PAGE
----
Child find campaign helps military Families
August 30, 2012
FORT RUCKER, Ala. (August 30, 2012) -- Military Families come from all walks of life, and the Exceptional Family Member Program is reaching out into the community with a campaign to find and help Families with special needs.
The 2012 EFMP Family and Child Find Campaign in September is designed to reach out, connect with and identify those Families through education with displays in the post exchange and the Center Library, as well as Story Time at the Center Library and Picerne Military Housing.
"The campaign is a big push," said Marion Cornish, Army Community Service EFMP manager. "We try to identify Families all year round, but we do some extra things for the campaign to go out, meet the community and let them know that we're here."
The goal of EFMP is to make sure that Families with special needs can get the services they require for their exceptional Family member, said Cornish.
"Special needs incorporates a lot of things from special education services to early intervention services," she said. "Also, if [a Family member] is seeing any type of therapist such as a speech or physical therapist, or any type of specialized care provider, they should be screened for possible enrollment in the program."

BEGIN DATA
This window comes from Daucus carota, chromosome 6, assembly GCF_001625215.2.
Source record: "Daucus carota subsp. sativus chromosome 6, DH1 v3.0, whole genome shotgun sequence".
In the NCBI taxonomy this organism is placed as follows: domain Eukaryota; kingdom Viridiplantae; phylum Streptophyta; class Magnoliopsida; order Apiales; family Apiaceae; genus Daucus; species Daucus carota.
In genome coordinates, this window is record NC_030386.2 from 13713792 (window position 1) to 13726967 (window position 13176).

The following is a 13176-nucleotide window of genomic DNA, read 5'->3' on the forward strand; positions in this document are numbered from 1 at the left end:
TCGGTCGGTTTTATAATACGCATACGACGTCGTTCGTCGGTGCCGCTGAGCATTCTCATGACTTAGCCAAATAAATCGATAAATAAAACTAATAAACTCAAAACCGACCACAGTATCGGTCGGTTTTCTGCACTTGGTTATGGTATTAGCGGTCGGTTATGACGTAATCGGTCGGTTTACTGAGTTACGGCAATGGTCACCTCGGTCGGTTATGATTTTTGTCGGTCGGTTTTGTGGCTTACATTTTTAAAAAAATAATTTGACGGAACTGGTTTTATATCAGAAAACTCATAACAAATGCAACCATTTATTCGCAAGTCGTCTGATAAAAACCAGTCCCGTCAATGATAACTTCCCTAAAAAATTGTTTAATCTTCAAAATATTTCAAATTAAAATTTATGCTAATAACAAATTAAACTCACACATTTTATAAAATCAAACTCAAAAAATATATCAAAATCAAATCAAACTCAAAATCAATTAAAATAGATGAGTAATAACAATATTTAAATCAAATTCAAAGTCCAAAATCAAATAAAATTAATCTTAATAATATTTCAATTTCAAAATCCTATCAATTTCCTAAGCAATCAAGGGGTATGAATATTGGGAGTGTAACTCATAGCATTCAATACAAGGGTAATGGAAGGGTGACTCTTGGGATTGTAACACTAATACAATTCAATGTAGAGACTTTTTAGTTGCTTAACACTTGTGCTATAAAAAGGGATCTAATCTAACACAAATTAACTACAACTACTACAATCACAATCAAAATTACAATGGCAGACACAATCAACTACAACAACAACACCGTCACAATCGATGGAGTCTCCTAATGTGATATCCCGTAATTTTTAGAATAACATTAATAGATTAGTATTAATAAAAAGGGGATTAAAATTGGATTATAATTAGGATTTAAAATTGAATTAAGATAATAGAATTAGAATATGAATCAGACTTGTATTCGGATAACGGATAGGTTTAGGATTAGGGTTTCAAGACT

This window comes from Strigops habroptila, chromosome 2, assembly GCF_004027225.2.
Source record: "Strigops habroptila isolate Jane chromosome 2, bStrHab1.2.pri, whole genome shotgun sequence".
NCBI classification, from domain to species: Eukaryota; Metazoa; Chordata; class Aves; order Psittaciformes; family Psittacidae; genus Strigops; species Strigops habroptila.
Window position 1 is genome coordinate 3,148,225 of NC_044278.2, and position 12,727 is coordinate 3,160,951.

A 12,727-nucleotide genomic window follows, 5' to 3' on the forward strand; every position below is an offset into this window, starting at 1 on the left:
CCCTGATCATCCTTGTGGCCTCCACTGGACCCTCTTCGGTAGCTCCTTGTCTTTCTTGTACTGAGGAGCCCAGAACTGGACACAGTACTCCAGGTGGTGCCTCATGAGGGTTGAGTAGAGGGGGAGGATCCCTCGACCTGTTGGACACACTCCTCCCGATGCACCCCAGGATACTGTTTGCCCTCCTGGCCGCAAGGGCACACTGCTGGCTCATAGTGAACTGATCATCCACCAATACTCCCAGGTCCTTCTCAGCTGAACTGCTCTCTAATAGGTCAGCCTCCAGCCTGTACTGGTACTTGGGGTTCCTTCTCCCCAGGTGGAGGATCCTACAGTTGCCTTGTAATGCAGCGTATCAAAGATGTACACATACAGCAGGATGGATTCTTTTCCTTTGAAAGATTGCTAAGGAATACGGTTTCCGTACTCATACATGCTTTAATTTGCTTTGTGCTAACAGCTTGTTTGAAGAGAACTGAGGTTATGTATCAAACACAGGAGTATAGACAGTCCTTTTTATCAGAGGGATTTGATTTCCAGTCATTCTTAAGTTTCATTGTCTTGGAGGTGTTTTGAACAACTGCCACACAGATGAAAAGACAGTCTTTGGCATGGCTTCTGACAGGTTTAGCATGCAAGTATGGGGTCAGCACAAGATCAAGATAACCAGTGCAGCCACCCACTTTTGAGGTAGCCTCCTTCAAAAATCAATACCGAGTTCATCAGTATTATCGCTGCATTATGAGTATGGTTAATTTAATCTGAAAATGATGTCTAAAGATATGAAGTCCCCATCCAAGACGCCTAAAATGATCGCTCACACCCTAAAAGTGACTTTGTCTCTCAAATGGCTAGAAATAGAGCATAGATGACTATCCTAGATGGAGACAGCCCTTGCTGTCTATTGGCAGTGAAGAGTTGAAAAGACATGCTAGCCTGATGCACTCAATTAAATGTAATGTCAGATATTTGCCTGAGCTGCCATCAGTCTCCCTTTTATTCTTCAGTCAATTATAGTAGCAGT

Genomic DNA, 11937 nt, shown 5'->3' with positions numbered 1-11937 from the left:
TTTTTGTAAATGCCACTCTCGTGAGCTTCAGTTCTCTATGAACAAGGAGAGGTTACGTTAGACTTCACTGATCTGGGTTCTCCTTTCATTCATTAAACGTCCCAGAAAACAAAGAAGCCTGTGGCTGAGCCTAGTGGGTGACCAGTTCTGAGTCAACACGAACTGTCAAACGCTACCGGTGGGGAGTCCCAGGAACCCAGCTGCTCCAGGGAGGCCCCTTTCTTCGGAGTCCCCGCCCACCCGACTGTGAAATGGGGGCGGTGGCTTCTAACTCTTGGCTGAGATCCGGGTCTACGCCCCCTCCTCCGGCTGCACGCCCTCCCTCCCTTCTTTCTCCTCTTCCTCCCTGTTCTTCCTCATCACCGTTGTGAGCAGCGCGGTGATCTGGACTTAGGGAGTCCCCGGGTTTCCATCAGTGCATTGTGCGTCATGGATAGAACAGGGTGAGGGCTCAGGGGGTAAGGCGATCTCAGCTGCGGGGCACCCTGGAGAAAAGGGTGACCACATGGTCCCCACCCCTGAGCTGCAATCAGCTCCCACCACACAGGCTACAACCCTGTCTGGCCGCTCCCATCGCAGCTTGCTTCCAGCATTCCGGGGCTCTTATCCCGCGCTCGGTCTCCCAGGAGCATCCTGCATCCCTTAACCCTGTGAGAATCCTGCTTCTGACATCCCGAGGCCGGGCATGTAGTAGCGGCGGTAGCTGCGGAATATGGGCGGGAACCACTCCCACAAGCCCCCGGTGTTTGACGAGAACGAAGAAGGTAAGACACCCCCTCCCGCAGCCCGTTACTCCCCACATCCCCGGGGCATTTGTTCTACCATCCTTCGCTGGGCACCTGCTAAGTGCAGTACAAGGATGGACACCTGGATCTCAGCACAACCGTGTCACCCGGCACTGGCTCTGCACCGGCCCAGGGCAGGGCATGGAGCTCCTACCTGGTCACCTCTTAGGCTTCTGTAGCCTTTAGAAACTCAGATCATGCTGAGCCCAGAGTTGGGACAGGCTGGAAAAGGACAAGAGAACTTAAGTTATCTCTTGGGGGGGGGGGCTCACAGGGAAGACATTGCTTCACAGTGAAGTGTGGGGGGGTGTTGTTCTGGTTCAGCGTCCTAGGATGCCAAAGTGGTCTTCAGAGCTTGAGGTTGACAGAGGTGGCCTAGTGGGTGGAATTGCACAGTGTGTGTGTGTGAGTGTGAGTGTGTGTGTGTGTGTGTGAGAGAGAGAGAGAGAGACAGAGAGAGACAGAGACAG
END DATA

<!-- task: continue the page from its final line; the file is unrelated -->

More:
Displays placed at the post exchange and the Center Library will be available for people to visit from Sept. 12-21, and will have information about the program, including information on if and how they should enroll.
People can visit the displays and talk with EFMP members who will be mingling with the community and educating people on the program during peak hours of the day, said Cornish.
The Center Library display will feature books that relate to different types of disabilities that individuals may have to go in conjunction with the Story Time activity.
"We did [Story Time] last year and it generated a lot of interest, so we decided to do it again," said Cornish. "The stories will be about individuals with disabilities to help children relate."
The Story Time sessions will be at two different locations: the Center Library Sept. 14, and Picerne Military Housing Sept. 16 and 26, with both sessions going from 10:15-11 a.m. An arts and craft session will follow the Story Time session and are usually tied in with the stories that were read, said Cornish.
Reading books that relate to a child's disability is a way that parents can communicate with children to help them understand, said the EFMP manager.
"Sometimes it's a challenge when trying to explain things to children," she said. "It can also help siblings understand that their brother or sister is a little different and teach them why we need to spend more time with them or develop a different set of skills."
Another activity that Families can get involved with is the ACS Family Bowling Night Sept. 13 at the Fort Rucker Bowling Center. EFMP members will be present to promote the campaign and answer questions that Families might have.
"We just want to do what we can to let Families know that we're trying to help, and the way we do that is by getting this information out," said Cornish. "If a doctor can diagnose it, then it's worth considering whether or not [the Family member] should be enrolled in the program."
For more information, call 255-9277.